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This AI Program Was Designed to Pick Names for Craft Beers

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Microbreweries no longer serve a niche market. Thanks to high demand for craft beer, bottles with quirky labels and names like Backwoods Bastard and Gose Gone Wild are easy to find wherever booze is sold. This also means that coming up with original names for new products is harder than ever. In the not too distant future, beer companies may depend on AI algorithms to do the creative work for them.

As Gizmodo reports, scientist Janelle Shane has developed a neural network whose sole purpose is naming craft beers. A neural network is an artificially intelligent computer algorithm that, after being given a list of data points, can come up with new data that fits the given theme. She’s used this method to generate Star Wars character names (like Rantar Tanter and Captain Kreet), Broadway musical titles (Hot Stans and The Wither Bean are sure to be hits), and "ancient" proverbs (including, "A good anvil does not make the most noise").

Shane fed her beer-naming neural network a dataset of hundreds of thousands of beer names pulled from BeerAdvocate.com. For the IPA category it came up with such colorful names as Dang River, Heaven Cat, and Bigly Bomb Session IPA. The strong pale ale section includes winners like The Vunker The Finger and Brother Panty Tripel.

While many entries are bizarre, there are also plenty that would fit in at the craft section of any beer seller. Names like Cherry Trout Stout and Frog Trail Ale are marketable enough. Selling a beer with the name Oarahe Momnila Day Revenge Bass Cornationn Yerve Of Aterid Ale, on the other hand, might be a tough sell. You can view Shane’s full list of names on her blog.

[h/t Gizmodo]

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Live Smarter
This AI Tool Will Help You Write a Winning Resume
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For job seekers, crafting that perfect resume can be an exercise in frustration. Should you try to be a little conversational? Is your list of past jobs too long? Are there keywords that employers embrace—or resist? Like most human-based tasks, it could probably benefit from a little AI consultation.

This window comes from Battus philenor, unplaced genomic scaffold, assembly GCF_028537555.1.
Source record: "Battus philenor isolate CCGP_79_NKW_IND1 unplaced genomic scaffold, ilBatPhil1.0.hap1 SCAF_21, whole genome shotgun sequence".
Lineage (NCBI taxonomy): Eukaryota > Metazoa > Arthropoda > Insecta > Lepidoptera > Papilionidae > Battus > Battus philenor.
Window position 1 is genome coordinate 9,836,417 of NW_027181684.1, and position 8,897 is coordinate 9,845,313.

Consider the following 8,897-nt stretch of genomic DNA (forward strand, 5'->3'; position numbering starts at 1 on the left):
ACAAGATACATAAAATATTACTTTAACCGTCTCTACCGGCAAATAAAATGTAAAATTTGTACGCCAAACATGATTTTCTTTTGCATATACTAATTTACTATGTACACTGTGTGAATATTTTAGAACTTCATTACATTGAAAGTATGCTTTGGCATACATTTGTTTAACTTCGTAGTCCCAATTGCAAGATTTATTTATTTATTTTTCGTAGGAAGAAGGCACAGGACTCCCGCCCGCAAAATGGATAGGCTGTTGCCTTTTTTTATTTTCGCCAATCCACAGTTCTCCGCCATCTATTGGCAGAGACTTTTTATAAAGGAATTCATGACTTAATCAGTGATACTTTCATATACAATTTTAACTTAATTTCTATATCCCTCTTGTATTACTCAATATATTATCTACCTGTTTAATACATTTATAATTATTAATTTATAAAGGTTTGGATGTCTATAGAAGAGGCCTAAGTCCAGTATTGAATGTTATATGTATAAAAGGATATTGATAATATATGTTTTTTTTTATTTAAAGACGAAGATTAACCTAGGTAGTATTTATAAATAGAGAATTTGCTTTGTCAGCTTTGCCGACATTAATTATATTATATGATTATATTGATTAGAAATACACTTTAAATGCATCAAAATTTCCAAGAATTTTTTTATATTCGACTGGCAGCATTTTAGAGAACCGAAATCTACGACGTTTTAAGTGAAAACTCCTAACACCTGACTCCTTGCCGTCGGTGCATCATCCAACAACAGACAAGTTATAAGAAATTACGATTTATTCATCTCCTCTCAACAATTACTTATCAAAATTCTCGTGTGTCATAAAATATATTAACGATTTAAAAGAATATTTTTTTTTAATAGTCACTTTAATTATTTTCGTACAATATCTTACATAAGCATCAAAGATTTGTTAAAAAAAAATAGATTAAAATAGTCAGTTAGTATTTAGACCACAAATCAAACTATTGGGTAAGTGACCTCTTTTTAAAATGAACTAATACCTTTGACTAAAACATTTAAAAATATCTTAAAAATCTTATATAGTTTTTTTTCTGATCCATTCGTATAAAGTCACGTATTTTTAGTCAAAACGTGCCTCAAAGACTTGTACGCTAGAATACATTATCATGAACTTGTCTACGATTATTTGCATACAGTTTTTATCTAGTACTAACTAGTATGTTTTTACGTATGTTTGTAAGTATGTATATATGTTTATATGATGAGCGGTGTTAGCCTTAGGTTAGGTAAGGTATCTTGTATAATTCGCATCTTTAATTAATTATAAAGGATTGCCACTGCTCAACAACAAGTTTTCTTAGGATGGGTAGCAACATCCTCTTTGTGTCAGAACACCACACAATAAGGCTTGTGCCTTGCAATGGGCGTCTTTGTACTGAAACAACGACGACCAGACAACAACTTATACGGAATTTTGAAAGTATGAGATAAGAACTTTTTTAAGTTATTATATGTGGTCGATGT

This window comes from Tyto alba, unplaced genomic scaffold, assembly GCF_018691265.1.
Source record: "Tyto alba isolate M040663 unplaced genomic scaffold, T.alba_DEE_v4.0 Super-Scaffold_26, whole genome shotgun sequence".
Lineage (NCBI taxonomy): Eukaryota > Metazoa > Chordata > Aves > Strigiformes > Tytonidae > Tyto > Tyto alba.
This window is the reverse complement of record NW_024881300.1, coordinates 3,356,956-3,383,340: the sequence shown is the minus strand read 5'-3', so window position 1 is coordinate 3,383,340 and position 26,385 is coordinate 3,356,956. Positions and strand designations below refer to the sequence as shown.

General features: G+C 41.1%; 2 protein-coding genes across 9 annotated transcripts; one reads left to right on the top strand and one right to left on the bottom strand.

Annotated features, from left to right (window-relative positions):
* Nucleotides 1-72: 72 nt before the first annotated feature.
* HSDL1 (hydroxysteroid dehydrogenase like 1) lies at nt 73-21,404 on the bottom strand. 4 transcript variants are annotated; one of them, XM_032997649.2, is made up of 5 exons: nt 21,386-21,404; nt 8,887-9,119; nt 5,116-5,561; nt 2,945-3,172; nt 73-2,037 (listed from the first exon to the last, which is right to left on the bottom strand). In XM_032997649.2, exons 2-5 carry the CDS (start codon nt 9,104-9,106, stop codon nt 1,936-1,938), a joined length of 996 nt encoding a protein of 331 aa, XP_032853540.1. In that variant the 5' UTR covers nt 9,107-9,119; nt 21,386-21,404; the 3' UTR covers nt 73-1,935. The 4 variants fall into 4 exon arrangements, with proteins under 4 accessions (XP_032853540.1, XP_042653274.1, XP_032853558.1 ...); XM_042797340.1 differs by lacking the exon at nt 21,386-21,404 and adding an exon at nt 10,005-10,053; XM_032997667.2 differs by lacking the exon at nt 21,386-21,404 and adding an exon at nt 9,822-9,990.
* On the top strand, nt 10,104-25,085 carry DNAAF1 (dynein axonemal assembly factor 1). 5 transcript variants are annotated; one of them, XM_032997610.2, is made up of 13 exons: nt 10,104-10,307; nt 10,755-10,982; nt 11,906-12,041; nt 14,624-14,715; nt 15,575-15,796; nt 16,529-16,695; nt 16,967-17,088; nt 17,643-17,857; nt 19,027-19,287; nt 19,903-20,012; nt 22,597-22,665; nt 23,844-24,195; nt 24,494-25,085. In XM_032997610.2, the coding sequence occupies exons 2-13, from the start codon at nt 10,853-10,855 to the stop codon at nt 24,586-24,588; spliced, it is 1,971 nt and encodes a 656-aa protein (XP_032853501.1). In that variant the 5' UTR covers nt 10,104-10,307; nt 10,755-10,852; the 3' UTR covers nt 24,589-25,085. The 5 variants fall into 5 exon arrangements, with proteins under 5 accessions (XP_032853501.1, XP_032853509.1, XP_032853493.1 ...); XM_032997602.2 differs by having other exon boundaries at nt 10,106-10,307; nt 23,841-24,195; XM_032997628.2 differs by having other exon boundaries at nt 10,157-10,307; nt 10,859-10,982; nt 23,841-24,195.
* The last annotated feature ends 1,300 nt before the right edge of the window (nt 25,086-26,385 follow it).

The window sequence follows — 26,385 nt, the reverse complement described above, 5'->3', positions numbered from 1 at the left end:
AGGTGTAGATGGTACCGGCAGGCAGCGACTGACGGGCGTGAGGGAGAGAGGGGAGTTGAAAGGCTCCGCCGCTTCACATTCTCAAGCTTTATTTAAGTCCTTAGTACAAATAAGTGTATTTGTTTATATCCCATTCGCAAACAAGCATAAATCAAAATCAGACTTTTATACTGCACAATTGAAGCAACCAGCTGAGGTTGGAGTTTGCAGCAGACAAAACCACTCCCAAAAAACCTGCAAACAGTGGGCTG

Fast Company reports that a new start-up called Leap is prepared to offer exactly that. The project—started by two former Google engineers—promises to provide both potential minions and their bosses better ways to communicate and match job needs to skills. Upload a resume and Leap will begin to make suggestions (via highlighted boxes) on where to snip text, where to emphasize specific skills, and roughly 100 other ways to create a resume that stands out from the pile.

If Leap stopped there, it would be a valuable addition to a professional's toolbox. But the company is taking it a step further, offering to distribute the resume to employers who are looking for the skills and traits specific to that individual. They'll even elaborate on why that person is a good fit for the position being solicited. If the company hires their endorsee, they'll take a recruiter's cut of their first year's wages. (It's free to job seekers.)

Although the service is new, Leap says it's had a 70 percent success rate landing its users an interview. The rest is up to you.

[h/t Fast Company]

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Space
Watch NASA Test Its New Supersonic Parachute at 1300 Miles Per Hour
NASA/JPL, YouTube
NASA/JPL, YouTube

NASA’s latest Mars rover is headed for the Red Planet in 2020, and the space agency is working hard to make sure its $2.1 billion project will land safely. When the Mars 2020 rover enters the Martian atmosphere, it’ll be assisted by a brand-new, advanced parachute system that’s a joy to watch in action, as a new video of its first test flight shows.

Spotted by Gizmodo, the video was taken in early October at NASA’s Wallops Flight Facility in Virginia. Narrated by the technical lead from the test flight, the Jet Propulsion Laboratory’s Ian Clark, the two-and-a-half-minute video shows the 30-mile-high launch of a rocket carrying the new, supersonic parachute.

The 100-pound, Kevlar-based parachute unfurls at almost 100 miles an hour, and when it is entirely deployed, it’s moving at almost 1300 miles an hour—1.8 times the speed of sound. To be able to slow the spacecraft down as it enters the Martian atmosphere, the parachute generates almost 35,000 pounds of drag force.

For those of us watching at home, the video is just eye candy. But NASA researchers use it to monitor how the fabric moves, how the parachute unfurls and inflates, and how uniform the motion is, checking to see that everything is in order. The test flight ends with the payload crashing into the ocean, but it won’t be the last time the parachute takes flight in the coming months. More test flights are scheduled to ensure that everything is ready for liftoff in 2020.

[h/t Gizmodo]

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